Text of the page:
The Selected Poems of Du Fu. Translated by Burton Watson (New York: Columbia University Press, 2002), p. 81 (title "River Village"):
One bend of the clear river crooks the village in its flow;
long summer days, river village, all activity stilled.
Swallows from the bridge come and go as they please,
gulls on the water friendlier, more fearless than ever.
My aging wife rules a sheet of paper, fashioning us a chessboard;
the boys hammer a needle, making it into a fishhook.
With all these ailments, all I require is medicine;1
of humble station, what more could I ask?


1. "I've an old friend who supplies me with rations of rice;" is an alternate reading given in one version of the text.


The Two Cultures

George Orwell, "What Is Science?" The Collected Essays, Journalism, and Letters, IV: In Front of Your Nose, 1945-1950 (London: Secker & Warburg, 1968), pp. 10-13 (at 12-13):
A hundred years ago, Charles Kingsley described science as "making nasty smells in a laboratory". A year or two ago a young industrial chemist informed me, smugly, that he "could not see what was the use of poetry". So the pendulum swings to and fro, but it does not seem to me that one attitude is any better than the other.


Your Lot

Isocrates, To Demonicus 29 (tr. George Norlin):
Be content with your present lot, but seek a better one.

Taunt no man with his misfortune; for fate is common to all and the future is a thing unseen.

στέργε μὲν τὰ παρόντα, ζήτει δὲ τὰ βελτίω.

μηδενὶ συμφορὰν ὀνειδίσῃς· κοινὴ γὰρ ἡ τύχη καὶ τὸ μέλλον ἀόρατον.

βελτίω Γ, Stobaeus: βέλτιστα ΕΖ
Sandys ad loc.:

Monday, June 04, 2018


Smell Like a Man

Aristophanes, Lysistrata 662-663 (tr. Jeffrey Henderson):
Let's doff our shirts, because a man's got to smell like a man from the word go, and shouldn't be all wrapped up like souvlaki.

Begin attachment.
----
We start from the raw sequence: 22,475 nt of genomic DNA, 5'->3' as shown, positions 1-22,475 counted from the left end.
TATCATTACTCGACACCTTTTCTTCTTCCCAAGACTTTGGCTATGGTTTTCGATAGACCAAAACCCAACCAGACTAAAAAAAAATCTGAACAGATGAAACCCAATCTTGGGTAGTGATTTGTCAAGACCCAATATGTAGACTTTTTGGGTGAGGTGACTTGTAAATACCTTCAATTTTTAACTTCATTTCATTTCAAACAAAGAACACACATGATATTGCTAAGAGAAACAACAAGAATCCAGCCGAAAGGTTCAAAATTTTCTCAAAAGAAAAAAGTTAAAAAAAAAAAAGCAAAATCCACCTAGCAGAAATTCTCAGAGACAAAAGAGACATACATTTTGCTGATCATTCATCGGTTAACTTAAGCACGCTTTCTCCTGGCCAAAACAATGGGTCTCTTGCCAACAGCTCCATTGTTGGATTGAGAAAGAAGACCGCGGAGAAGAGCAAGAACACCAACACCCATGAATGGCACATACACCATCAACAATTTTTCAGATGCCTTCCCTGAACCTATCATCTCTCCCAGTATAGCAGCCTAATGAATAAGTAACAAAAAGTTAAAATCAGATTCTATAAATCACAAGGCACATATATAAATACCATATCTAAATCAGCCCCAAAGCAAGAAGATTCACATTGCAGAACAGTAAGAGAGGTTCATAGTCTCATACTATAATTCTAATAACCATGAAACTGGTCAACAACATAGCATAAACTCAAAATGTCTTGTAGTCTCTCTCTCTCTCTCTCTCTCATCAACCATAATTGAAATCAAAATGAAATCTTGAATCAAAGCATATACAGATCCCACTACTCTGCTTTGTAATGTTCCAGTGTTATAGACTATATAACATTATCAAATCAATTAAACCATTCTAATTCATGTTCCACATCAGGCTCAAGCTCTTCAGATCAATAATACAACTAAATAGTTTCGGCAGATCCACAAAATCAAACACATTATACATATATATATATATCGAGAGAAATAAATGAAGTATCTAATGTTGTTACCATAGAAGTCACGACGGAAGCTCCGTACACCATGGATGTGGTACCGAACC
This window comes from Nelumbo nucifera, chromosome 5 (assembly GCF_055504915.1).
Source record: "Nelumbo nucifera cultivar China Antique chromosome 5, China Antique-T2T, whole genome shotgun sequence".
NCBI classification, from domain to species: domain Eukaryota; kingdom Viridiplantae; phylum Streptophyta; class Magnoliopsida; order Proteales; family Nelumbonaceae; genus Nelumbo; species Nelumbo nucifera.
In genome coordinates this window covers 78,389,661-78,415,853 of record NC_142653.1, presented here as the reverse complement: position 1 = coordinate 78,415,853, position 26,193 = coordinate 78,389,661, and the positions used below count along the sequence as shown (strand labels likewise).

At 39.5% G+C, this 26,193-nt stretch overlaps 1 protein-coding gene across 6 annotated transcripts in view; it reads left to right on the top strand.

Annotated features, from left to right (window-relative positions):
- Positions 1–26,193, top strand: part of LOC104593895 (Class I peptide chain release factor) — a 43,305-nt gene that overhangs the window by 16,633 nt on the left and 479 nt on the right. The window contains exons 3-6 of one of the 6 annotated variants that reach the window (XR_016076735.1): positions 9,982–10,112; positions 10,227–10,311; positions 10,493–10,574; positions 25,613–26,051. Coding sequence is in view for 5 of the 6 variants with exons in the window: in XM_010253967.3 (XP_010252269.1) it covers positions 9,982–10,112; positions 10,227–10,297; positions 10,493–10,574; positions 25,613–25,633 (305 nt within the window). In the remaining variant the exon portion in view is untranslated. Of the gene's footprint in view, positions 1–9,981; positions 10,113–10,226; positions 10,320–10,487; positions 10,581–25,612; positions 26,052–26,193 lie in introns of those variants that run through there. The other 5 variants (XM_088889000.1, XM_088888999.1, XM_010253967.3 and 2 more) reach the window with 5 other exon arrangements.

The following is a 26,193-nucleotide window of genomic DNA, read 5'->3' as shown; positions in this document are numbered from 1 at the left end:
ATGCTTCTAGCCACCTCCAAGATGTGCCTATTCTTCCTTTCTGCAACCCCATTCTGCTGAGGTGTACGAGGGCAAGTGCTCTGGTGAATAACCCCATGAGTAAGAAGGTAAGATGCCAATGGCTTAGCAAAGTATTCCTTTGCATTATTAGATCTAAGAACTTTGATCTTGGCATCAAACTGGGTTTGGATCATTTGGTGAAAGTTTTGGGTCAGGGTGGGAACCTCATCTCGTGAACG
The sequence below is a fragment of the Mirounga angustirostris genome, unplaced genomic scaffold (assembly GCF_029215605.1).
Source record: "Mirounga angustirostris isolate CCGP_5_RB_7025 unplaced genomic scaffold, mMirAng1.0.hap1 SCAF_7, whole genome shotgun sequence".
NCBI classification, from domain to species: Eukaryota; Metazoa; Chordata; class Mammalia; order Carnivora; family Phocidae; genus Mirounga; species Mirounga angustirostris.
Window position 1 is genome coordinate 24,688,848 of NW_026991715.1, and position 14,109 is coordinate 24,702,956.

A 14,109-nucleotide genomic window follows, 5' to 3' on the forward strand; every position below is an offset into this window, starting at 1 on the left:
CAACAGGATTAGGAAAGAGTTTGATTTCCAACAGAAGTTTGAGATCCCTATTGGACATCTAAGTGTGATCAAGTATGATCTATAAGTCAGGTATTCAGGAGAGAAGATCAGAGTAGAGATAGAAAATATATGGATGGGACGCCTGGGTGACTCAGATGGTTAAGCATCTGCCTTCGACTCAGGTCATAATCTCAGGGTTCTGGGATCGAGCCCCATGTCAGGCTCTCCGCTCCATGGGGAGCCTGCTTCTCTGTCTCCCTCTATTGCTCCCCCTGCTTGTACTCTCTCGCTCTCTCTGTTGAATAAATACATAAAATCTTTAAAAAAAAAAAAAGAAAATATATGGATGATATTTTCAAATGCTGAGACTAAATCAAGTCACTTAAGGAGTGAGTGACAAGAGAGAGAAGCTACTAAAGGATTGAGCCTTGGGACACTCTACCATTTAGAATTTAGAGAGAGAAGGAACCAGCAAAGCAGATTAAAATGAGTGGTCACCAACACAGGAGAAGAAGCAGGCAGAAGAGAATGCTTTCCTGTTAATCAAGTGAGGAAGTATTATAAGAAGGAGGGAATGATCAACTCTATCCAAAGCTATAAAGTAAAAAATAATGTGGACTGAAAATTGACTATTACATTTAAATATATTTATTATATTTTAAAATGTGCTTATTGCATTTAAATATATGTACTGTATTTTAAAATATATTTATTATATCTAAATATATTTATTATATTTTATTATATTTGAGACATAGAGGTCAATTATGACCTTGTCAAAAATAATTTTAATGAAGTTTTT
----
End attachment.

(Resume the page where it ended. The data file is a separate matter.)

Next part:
ἀλλὰ τὴν ἐξωμίδ᾿ ἐκδυώμεθ᾿, ὡς τὸν ἄνδρα δεῖ
ἀνδρὸς ὄζειν εὐθύς, ἀλλ᾿ οὐκ ἐντεθριῶσθαι πρέπει.
Aristophanes, Lysistrata. Edited with an Introduction and Commentary by Jeffrey Henderson (1987; rpt. Oxford: Clarendon Press, 2002), p. 159:
For several years 'A man's gotta smell like a man' was the advertising slogan for an American men's cologne.
It was the slogan for Old Spice deodorant.


Updating a Hymn

George Orwell, "The Prevention of Literature," The Collected Essays, Journalism, and Letters, IV: In Front of Your Nose, 1945-1950 (London: Secker & Warburg, 1968), pp. 59-72 (at 60):
In the past, at any rate throughout the Protestant centuries, the idea of rebellion and the idea of intellectual integrity were mixed up. A heretic — political, moral, religious, or aesthetic — was one who refused to outrage his own conscience. His outlook was summed up in the words of the Revivalist hymn:
Dare to be a Daniel,
Dare to stand alone;
Dare to have a purpose firm,
Dare to make it known.
To bring this hymn up to date one would have to add a "Don't" at the beginning of each line.


Independence from Modern Authors

Arnaldo Momigliano, "The Ancient City of Fustel de Coulanges," Essays in Ancient and Modern Historiography (Chicago: University of Chicago Press, 2012), pp. 325-343 (at 337-338):